In the mid-18th century it was Queen Charlotte who made the ‘drinking of tea’ using Wedgwood teaware fashionable among the world’s Royal households and her love of Wedgwood led to Josiah Wedgwood being granted permission to style himself 'Potter to Her Majesty.’ Soon after, the Empress Catherine the Great of Russia ordered a Wedgwood service for fifty people, which consisted of 952 hand-painted pieces decorated with designs inspired by English gardens and scenery.

Over 200 years later, we continue to craft teaware collections that celebrate the glorious English tradition of tea drinking. Not only do we design artistic patterns that draw from our rich heritage, but in the spirit of Josiah Wedgwood and his passion for design innovation, we have reimagined many classic designs to suit today’s home interior trends and lifestyle.


Inspired by the golden era of tea, we opened our Regency archive and selected a variety of whimsical prints to rework for a modern tea experience - leading to the creation of the elegant Butterfly Bloom collection.
The extremely talented artist, Susannah Margaretta Makeig-Jones, joined Wedgwood in 1881 and created some of Wedgwood’s most iconic patterns. Susannah was best known for her 'Fairyland' and 'Ordinary' range of lustre wares and her designs were made up of beautifully intricate butterflies and humming birds with lustre finishes and gold printed decoration. It was Susannah’s artistry and contribution to the Wedgwood archive that provided the inspiration for the Butterfly Bloom pattern.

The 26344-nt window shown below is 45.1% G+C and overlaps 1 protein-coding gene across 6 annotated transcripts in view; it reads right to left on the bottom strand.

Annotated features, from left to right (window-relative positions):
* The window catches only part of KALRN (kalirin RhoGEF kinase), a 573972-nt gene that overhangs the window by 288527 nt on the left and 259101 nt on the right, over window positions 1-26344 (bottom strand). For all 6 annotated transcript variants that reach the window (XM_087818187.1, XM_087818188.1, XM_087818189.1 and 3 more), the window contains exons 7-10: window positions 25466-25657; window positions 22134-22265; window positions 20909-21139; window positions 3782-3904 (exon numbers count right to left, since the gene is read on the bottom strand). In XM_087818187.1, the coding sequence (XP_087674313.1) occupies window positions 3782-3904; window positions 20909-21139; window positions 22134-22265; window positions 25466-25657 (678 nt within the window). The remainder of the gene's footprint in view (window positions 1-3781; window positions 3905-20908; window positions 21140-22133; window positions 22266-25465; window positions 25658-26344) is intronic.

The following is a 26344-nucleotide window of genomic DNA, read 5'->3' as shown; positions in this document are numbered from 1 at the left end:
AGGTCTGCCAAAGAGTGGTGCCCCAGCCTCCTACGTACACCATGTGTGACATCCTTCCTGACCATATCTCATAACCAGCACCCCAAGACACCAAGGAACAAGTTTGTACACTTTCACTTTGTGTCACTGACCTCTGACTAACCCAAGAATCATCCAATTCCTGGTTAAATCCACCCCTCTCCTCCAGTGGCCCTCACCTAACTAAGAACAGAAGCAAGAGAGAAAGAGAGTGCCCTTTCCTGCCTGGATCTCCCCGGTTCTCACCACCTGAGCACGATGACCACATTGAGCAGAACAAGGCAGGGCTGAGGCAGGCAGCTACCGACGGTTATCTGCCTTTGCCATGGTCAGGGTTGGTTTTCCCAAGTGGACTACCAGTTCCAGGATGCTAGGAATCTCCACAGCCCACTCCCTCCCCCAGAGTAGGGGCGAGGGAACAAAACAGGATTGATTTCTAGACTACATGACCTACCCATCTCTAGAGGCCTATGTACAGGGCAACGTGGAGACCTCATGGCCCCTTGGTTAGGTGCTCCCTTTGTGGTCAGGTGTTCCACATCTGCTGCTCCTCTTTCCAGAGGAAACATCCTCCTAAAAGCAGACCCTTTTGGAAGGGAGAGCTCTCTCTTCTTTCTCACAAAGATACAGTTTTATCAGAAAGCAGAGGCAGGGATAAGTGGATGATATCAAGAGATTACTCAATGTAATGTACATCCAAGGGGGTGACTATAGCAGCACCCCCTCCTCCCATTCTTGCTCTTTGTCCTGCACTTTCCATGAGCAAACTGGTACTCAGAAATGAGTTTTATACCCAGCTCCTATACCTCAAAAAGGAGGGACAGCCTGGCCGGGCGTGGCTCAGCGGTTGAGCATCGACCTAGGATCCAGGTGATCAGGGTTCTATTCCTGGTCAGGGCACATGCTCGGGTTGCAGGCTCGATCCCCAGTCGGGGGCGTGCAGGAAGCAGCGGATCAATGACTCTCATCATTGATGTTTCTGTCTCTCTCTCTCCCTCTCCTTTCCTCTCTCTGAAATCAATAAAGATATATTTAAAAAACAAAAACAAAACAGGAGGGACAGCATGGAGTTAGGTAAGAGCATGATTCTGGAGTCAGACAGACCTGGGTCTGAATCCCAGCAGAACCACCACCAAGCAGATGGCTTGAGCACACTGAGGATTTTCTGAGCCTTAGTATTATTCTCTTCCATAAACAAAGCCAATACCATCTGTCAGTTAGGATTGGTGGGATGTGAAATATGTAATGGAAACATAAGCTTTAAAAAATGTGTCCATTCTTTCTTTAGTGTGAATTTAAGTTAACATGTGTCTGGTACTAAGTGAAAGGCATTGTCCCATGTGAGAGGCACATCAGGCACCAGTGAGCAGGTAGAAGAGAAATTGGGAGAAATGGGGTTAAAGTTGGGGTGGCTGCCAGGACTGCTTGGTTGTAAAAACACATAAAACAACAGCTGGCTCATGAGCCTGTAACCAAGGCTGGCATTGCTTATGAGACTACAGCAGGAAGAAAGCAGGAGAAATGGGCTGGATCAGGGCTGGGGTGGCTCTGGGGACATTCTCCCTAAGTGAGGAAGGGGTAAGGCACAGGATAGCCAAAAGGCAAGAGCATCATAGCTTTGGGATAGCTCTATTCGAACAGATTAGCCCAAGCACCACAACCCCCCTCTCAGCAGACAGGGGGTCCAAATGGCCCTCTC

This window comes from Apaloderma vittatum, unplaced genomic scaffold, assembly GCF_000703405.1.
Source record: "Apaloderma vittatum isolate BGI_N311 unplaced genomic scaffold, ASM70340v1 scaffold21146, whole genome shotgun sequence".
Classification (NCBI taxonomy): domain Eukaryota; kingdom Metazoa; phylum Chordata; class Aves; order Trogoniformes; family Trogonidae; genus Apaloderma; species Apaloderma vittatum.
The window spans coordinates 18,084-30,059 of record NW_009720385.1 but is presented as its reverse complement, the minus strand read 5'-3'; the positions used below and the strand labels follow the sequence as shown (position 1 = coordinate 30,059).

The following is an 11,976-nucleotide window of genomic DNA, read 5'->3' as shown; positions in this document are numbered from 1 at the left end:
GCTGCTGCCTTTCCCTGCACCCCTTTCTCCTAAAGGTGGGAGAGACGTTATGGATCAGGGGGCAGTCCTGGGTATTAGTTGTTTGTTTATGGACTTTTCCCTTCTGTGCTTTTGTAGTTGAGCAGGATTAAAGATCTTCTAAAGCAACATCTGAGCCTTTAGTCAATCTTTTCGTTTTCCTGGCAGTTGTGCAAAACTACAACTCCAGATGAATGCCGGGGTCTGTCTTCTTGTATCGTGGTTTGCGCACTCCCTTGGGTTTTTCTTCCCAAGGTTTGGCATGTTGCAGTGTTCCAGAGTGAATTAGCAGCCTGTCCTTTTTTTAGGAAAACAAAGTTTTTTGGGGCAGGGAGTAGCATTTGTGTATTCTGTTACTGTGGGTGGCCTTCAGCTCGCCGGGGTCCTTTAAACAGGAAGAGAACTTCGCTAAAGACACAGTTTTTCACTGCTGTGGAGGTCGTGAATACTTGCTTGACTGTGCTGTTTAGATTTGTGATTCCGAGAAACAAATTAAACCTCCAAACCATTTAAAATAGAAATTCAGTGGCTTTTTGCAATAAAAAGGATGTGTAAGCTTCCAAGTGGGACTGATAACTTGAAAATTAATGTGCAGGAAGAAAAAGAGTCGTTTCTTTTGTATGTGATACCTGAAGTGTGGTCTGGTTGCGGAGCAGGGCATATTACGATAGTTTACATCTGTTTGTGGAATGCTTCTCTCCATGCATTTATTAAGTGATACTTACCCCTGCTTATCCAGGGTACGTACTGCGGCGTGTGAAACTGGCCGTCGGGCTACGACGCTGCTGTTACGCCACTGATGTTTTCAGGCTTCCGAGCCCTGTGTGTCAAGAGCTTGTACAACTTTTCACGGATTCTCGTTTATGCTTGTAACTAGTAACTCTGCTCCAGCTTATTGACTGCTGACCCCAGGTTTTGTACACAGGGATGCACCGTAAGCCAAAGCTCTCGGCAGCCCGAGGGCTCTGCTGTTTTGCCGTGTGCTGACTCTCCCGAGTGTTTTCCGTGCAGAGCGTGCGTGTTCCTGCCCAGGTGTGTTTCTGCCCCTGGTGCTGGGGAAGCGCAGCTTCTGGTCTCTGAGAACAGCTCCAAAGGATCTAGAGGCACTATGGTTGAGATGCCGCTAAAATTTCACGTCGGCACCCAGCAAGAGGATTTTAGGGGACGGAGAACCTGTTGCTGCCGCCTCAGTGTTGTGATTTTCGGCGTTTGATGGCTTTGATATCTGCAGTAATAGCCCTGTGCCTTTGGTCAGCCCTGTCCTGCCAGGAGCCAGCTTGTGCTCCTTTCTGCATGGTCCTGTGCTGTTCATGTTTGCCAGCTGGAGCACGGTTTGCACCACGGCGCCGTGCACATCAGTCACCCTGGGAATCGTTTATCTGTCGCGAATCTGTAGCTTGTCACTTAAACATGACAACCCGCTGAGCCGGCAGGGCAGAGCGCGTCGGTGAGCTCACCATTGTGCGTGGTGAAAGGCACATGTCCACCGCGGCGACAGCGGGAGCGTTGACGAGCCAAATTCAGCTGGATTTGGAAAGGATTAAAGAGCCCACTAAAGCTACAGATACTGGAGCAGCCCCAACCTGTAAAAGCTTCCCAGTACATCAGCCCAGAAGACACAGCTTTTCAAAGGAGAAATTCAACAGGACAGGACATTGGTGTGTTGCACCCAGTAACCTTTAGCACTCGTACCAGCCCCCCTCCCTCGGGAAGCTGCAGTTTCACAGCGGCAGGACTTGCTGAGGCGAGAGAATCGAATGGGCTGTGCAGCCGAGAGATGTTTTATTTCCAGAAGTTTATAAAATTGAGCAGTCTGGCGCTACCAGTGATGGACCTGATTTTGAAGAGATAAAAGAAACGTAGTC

Featuring a blend of vibrant colours, floral patterns, delicate prints and graceful butterfly’s, the Butterfly Bloom collection has been designed and created to enjoy an indulgent tea experience - whether the occasion is a celebratory tea party or simply an excuse for a mid-morning snack.


It isn’t just pattern design and colour combinations that create a truly exceptional tea experience, the material we drink the tea from is just as important.  There really is a scientific reason to explain why tea tastes better from fine bone china, although fine bone china looks and feels smooth, under a microscope the material is actually very rough and textured. When tea is poured into a fine bone china teacup, the tea's aroma molecules are smashed open by the china's rocky surface, making the scent and therefore taste more heightened.

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